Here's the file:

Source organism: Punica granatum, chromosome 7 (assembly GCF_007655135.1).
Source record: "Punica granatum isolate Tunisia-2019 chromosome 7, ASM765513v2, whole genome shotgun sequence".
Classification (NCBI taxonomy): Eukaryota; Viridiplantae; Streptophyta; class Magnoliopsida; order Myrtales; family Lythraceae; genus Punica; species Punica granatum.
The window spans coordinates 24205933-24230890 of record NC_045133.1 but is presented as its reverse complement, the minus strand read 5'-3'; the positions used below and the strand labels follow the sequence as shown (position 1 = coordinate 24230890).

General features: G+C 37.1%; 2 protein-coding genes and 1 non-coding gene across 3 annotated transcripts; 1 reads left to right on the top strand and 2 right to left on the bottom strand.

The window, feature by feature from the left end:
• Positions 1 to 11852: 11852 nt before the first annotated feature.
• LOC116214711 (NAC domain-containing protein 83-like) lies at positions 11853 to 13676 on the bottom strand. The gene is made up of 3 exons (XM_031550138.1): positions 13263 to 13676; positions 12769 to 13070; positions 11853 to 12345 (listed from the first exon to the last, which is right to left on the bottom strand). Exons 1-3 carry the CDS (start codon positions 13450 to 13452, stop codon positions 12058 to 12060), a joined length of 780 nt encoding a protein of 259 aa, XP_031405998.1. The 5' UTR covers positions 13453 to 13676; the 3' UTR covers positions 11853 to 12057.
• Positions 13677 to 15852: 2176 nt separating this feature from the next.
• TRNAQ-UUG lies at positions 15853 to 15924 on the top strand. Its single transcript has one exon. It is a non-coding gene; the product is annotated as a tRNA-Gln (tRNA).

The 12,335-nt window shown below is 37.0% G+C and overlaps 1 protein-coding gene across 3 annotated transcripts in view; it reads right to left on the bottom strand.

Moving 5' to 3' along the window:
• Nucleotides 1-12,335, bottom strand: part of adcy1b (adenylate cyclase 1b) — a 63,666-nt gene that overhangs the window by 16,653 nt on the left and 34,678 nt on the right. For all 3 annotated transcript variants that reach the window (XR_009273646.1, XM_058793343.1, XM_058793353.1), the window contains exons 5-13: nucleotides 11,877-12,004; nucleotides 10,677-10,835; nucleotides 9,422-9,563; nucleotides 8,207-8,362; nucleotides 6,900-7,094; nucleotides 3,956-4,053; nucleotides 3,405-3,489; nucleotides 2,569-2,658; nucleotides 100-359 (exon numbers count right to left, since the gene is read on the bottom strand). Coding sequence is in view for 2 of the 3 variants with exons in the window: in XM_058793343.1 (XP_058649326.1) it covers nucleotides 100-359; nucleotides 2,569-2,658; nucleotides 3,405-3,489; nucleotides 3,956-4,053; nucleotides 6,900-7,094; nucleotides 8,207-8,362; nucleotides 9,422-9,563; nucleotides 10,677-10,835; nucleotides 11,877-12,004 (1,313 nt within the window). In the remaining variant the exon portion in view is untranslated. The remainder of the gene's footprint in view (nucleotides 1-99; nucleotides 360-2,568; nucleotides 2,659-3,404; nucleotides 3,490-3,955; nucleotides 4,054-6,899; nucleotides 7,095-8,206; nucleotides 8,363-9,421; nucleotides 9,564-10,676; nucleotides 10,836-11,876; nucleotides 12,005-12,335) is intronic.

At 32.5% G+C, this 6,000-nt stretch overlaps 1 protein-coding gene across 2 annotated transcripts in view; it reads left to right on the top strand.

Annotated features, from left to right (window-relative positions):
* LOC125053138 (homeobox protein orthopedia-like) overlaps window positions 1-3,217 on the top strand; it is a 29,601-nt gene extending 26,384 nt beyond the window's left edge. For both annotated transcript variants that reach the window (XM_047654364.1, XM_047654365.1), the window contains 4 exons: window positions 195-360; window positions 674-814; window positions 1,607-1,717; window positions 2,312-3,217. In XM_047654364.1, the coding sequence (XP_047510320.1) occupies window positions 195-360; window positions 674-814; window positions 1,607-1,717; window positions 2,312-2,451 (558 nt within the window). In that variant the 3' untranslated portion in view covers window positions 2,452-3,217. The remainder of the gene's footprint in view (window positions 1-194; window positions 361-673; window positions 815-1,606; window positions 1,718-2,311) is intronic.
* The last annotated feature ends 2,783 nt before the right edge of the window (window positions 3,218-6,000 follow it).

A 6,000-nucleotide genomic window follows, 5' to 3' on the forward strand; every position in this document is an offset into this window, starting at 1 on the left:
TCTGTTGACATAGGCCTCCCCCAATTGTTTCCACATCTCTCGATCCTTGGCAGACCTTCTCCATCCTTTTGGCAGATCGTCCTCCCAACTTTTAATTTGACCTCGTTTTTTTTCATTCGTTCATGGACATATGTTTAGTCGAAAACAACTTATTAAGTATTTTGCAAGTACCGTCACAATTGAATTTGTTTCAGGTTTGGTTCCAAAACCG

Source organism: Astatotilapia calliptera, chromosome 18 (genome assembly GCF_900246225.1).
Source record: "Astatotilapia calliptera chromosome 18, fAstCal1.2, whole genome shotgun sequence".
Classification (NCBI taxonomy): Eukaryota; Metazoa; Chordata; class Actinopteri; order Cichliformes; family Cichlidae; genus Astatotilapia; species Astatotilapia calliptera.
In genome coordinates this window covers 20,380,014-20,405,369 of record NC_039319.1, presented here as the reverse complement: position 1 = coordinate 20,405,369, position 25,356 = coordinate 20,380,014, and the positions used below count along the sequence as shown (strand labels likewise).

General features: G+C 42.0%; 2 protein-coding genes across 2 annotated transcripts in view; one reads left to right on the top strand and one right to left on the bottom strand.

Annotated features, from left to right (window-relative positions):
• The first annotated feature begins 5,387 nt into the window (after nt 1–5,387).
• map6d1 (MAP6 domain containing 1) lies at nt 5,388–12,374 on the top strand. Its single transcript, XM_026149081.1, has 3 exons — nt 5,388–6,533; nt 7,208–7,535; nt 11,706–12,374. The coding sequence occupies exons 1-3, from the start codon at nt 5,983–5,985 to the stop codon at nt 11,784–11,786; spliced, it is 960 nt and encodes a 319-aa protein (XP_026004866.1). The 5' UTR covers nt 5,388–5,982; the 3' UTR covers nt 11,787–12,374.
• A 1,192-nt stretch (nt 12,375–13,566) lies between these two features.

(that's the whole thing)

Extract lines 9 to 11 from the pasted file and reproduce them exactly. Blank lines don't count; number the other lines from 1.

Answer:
• Positions 13677 to 15852: 2176 nt separating this feature from the next.
• TRNAQ-UUG lies at positions 15853 to 15924 on the top strand. Its single transcript has one exon. It is a non-coding gene; the product is annotated as a tRNA-Gln (tRNA).

The 12,335-nt window shown below is 37.0% G+C and overlaps 1 protein-coding gene across 3 annotated transcripts in view; it reads right to left on the bottom strand.